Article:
Who is a junior doctor? How much are they paid? Why do the government want to cut their pay? And are doctors really allowed to strike?
A junior doctor is any doctor who is not a consultant, from the newly qualified foundation year 1 (FY1) to those who are just about to fully complete their training and become qualified as a consultant (although training in the medical field never really finishes). This does not include fully qualified GPs. Thus this workforce amounts to an estimated 30,000 doctors, which is 30% of a hospitals’ medical work force.
How long do they work?
These doctors typically work at least 48h (equivalent of six days from 9am – 5pm), including nights and weekends. Often, the real number of hours worked is actually up to 70h a week which is more than any other set of doctors in medicine. Thus, in reality, junior doctors form a far greater percentage of your hospital work force.
How much are they paid?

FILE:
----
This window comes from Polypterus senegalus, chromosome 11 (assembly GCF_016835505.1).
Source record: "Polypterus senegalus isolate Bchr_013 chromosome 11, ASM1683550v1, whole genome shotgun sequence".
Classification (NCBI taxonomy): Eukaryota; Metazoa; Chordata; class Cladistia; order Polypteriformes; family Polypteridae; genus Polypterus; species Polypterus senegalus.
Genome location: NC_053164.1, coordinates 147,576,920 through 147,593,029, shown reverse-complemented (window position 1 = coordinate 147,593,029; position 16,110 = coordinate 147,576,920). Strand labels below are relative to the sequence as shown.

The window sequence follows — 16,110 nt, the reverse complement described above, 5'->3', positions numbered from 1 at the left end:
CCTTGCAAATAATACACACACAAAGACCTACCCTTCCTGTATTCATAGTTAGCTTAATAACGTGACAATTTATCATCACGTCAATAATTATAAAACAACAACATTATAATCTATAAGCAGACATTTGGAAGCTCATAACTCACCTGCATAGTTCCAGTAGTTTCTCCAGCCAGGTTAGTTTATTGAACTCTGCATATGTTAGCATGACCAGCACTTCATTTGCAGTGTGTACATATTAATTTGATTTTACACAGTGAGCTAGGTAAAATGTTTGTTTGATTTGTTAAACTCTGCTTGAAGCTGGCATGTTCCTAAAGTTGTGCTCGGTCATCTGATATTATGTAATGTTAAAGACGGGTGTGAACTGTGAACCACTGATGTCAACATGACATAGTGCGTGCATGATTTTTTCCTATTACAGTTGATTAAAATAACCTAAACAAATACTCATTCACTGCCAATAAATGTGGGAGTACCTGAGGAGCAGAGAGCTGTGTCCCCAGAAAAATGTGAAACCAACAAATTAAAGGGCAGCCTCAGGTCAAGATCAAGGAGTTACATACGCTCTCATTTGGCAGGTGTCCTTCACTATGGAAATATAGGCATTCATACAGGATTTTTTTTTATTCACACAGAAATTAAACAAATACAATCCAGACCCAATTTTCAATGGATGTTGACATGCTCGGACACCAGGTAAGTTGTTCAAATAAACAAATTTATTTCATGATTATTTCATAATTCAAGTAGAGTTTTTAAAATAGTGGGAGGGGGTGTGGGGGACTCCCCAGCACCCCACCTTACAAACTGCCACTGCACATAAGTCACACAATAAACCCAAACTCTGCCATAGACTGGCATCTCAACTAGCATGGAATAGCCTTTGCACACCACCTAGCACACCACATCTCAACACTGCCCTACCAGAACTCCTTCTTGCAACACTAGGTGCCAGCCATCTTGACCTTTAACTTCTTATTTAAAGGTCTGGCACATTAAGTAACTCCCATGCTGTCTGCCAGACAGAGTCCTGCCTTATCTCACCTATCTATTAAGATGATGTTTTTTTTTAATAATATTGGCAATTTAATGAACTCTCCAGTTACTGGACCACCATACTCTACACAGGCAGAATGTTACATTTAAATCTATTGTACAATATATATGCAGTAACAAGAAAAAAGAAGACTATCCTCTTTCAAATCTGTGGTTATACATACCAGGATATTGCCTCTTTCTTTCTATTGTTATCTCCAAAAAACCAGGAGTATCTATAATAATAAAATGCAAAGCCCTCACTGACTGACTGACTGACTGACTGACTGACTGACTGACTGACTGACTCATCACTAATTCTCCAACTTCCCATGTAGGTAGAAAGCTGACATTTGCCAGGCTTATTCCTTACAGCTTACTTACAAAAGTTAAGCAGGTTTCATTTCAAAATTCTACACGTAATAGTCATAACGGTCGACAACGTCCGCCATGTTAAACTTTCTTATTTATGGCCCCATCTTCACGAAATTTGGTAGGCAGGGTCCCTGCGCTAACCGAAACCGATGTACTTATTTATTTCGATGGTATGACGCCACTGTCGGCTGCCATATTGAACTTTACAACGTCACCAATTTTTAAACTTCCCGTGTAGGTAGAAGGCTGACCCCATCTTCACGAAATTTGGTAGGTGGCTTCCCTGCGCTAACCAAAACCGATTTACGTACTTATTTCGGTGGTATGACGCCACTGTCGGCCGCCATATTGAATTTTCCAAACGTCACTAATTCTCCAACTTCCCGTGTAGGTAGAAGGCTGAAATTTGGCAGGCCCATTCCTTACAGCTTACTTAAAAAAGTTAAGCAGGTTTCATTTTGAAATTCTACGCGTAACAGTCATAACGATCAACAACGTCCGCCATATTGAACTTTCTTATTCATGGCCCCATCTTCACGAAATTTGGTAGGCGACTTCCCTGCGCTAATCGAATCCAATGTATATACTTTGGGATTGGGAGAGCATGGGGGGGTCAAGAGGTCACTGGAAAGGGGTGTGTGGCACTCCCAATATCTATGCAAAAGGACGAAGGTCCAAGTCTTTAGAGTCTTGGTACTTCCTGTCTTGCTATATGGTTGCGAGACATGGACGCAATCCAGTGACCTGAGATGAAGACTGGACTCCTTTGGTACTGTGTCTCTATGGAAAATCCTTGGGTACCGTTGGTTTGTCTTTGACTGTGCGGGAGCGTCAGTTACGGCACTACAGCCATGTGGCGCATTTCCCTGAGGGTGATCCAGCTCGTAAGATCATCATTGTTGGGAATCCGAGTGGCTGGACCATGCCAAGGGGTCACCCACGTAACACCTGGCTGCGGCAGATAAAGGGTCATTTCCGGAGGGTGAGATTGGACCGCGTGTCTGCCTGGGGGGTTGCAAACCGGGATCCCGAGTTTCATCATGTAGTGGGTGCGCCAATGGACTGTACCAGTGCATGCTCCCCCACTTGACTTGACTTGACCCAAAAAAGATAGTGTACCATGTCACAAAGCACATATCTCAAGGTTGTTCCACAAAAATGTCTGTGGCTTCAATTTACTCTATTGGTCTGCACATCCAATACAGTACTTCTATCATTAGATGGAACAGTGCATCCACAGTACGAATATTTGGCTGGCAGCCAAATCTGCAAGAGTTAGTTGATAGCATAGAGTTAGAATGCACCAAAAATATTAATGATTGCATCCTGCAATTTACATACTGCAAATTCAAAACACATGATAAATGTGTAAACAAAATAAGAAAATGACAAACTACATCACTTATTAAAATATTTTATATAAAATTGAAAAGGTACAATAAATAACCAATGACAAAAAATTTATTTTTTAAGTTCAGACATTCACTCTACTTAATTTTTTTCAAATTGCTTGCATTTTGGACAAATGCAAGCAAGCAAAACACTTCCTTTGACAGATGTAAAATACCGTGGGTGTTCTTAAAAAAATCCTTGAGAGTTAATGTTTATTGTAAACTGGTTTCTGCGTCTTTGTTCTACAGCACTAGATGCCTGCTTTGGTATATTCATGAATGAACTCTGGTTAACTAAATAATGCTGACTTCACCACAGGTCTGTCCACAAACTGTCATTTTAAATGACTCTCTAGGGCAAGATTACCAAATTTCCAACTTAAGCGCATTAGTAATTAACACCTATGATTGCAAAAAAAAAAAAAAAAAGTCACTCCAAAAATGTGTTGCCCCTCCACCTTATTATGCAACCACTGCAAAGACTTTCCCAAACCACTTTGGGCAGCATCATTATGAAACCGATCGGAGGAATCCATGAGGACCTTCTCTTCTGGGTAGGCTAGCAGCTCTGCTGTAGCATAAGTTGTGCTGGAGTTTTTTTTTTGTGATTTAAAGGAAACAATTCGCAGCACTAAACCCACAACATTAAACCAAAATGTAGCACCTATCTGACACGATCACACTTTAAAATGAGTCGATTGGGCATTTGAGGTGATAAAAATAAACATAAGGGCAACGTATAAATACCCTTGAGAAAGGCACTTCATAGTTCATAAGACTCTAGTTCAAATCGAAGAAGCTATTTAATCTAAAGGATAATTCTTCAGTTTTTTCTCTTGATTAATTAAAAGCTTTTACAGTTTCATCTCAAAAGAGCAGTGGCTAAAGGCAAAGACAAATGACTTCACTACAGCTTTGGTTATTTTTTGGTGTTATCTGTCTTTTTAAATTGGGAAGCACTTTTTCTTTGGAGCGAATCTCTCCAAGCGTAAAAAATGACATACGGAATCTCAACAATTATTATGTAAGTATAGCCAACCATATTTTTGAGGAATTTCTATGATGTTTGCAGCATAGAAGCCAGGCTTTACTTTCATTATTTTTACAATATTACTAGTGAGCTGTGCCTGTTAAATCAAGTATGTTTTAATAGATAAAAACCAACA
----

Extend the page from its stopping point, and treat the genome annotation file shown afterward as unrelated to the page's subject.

Junior Doctors receive a basic pay that is dependent on continual service to the NHS. They then receive a supplement dependant on the amount of ‘unsociable’ hours they work. ‘Unsociable’ hours are currently defined as any time worked outside Monday to Friday between 7am to 7pm. Junior doctors are hence compensated for these hours with a Supplement. The pay starts at £22k basic with a maximum of a 50% supplement. This is following a minimum of a 5-year degree with a minimum debt of £45k upon graduation, top qualifications pre university, and being considered in the top 2% in terms of academia in the UK.
What do the government want?